www.zinnysworld.com    Copyright 2000-2015 by Thomas Zinneman.  All rights reserved. Cardinal Airplant  Tillandsia fasciculata

The Cardinal Airplant (Tillandsia fasciculata), also known as the Common Wild Pine and the Quill-leaf Airplant, is an epiphyte and a member of the Bromeliad family.  As with other airplants, it does not require soil to grow.  It attaches itself to a host plant and obtains enough moisture and nutrients from the air and rain to support itself.  It is non-parasitic and does not harm the host plant.  The host plant is usually a cypress or older pine trees.  It is found throughout central and south Florida, the West Indies, Mexico, Central and South America.  It is considered endangered because of poaching, declining habitat, and the Mexican bromeliad weevil.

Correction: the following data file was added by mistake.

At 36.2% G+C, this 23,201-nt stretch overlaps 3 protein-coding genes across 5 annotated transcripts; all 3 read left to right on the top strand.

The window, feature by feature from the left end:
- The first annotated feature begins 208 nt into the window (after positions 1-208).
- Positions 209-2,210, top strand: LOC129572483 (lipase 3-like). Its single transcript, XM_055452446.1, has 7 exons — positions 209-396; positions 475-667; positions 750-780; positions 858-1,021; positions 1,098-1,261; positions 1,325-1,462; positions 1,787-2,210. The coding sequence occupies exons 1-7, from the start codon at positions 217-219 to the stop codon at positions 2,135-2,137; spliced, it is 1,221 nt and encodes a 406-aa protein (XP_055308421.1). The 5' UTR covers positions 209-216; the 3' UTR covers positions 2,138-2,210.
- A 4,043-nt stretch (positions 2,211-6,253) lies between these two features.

This perennial plant forms a rosette of stiff, green gray leaves.  The slender leaves, averaging 8-12 inches long, taper to a long-pointed tip.  The inflorescence consists of a cluster of flowering spikes, each 3-6 inches long, bearing numerous colorful red to yellow to ivory bracts.  Narrow purple flowers emerge from behind the bracts, but are only noticeable up close.  They can flower all year long, but especially in spring and early summer.


The leaves of an air plant have a funnel shape that directs water down to its roots. In the center of the plant is a water reservoir. This water attracts animals like frogs and insects, thus helping them to survive a long dry spell.

The top image was taken in March, 2009 at the Caloosahatchee Creeks Preserve in Lee County.  The middle two images were taken in February, 2002 in Corkscrew Swamp Sanctuary in Collier County.  The lower image was taken in May, 2002 at Hickey’s Creek Park in Lee County.

The distribution maps for the Cardinal Airplant are from the Plants Database of the U.S. Department of Agriculture (USDA).